Also, in this file, an important amount of passages from Enuma Elish and Gilgamesh, epic works of the Mesopotamian civilization was included.  The extracts (in the case of the first title corresponding to the versions of Ninive, Neobabylon, of Assur, of Kish and of Uruk) were complemented with glossaries and vast references on the subject. There were also long quotes on old books like Die biblische und die babylonische Gottesidde (Leipzig, 1913) written by Johannes Hehn, as well as summaries of the essay Religion und Sittlichkeit nach den Anschauungen del Babylonier”by Wolfram Von Soden (Zeitschrift der Deutschen Morgenlandischen, Vol. LXXXIX, 1935). There were also references to the classic work The Gilgmesh Epic and Old Testament Parallels (Chicago, 1946) regarded as one of the main works of Alexander Heidel.  This file ended with numerous references and research extracts back then up to date, such as the outstanding essay by Julius Castorias, Sumerian Mythology: birth and death (Londres, 2017) and the no-less captivating treatise coordinated by Mohammed Baruk, Ti’amat: the origin of Eve (Bagdad, 2019).

We then proceeded to examine the main document that had been translated  by Dr. Tarem.

According to her version here is what the tablets said (the parenthesis stand for missing fragments or fragments impossible to decipher due to the wearing off of some portions in some of the tablets):


Tablet I

Before the beginning Ti’amat reigned

And nothing happened without the will

Of the amorphous being that came form the bottom.

But while Ti’amat followed

The orders of the supreme master

Her divine companions all at once

Disturbed her kingdom: the loins of Ti’amat

Danced in her bosom; there where they would set the sky.


Tablet II

So it was that the creator of the Great Gods

Called upon his most loyal servant:

“Mummu, who brings joy to my heart, let us go before Ti’amat”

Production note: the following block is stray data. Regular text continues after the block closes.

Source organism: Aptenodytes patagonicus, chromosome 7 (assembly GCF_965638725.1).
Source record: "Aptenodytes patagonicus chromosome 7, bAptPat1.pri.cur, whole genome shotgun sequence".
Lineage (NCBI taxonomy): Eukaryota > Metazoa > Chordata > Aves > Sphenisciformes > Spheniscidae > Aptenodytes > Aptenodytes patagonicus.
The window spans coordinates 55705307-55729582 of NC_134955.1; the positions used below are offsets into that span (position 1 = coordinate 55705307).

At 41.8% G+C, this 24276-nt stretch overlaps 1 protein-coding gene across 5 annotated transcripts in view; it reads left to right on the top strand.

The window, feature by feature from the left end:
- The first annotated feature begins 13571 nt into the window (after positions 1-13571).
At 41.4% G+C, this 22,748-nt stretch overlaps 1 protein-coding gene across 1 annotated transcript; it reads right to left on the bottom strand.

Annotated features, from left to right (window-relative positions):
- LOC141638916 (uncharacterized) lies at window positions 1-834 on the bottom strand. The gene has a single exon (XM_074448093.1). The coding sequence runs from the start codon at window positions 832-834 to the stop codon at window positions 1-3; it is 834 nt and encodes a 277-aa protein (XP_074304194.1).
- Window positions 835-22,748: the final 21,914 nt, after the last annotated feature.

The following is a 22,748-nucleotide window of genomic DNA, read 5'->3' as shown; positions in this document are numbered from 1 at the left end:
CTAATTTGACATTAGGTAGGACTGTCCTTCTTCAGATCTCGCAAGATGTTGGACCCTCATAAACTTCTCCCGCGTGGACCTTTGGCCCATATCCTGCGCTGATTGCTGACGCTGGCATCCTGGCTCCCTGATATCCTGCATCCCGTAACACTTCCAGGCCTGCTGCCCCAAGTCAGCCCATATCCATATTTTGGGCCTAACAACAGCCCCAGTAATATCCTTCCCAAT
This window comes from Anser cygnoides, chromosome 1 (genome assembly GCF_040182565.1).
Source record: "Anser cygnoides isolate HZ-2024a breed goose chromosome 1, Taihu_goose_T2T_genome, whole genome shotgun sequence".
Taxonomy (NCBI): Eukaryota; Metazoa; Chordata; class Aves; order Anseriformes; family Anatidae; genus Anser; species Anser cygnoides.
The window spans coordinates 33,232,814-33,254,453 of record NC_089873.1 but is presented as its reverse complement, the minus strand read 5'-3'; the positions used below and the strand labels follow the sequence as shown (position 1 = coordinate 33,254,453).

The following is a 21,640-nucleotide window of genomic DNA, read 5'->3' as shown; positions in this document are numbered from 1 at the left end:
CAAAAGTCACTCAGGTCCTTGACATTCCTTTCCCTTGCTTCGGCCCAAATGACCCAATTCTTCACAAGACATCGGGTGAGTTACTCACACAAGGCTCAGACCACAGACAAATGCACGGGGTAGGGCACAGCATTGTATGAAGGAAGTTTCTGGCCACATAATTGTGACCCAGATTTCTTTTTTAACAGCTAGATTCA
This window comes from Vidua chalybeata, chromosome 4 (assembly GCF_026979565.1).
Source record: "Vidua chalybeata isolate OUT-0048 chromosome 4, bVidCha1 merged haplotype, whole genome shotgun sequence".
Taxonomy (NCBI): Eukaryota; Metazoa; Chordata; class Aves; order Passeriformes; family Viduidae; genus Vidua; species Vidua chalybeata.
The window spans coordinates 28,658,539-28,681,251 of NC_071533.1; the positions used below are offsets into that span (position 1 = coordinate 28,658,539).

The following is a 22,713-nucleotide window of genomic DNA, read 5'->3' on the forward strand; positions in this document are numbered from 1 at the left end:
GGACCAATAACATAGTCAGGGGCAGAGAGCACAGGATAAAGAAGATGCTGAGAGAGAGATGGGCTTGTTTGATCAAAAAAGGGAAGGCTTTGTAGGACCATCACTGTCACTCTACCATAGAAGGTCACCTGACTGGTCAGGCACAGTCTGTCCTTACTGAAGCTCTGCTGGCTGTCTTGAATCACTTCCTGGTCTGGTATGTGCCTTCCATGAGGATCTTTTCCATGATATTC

To her they asked for advice

on the Rebel Gods.

The Mother Goddess spoke:

“Your ways make me mad


I will destroy you so that I can reign again.”



Tablet III

“The followers of Ti’amat

eager for combat

heated like lions

(…) clothing with terror fierce dragons

And the mother creator of all forms

gave them daunting weapons:

Monstrous snakes with razor-sharp teeth

Creatures filled with venom and not blood

Crowned with flames to the style of the Elders.


Tablet IV

When Anu learned that the Goddess of  the deep darkness

Wanted to subdue his supporters

(…) He ordered Enlil, his chief warrior:

“The assembly of gods commands you to battle Ti’amat

to slice her body

and spill her blood in the desert”

Enlil made a bow and a carcaj

Knitting a net to trap Ti’amat

He ordered the four winds to be alert;

Gifts from his father Anu

which he placed on the borders of his net

and having the lightning precede him

to shield his body.


Tablet V

Deploying his powerful net

Enlil surprised Ti’amat

who opened her gullet to devour him.

But the winds always alert did not let her.

The wind of the South and the wind of the East,

wind of the North and wind of the West.

So it was that Enlil with a speedy arrow was able

                                                     to pierce her heart.


Tablet VI


But Enlil did not drag her body

Nor broke her skull nor cut her into pieces


Nor ordered the winds to cast forth her blood

Onto the dry desert sands


Enlil did not fulfill all of Anu’s words


Tablet VII

And so the immortal Ti’amat

Mother of all sorcerers

Appealed to the power of the Elders:

“When you sleep in your temple, Anu,

hidden by the shadow of what my grave will be,

I shall reign again”.

Then she sent the Moon out

Bestowing upon it the night

Place of her slumber beneath the great mountain

The furthest and most opposed

In the wrapping of death

Until a far away dream of the sun”


      This is what was written on the tablets.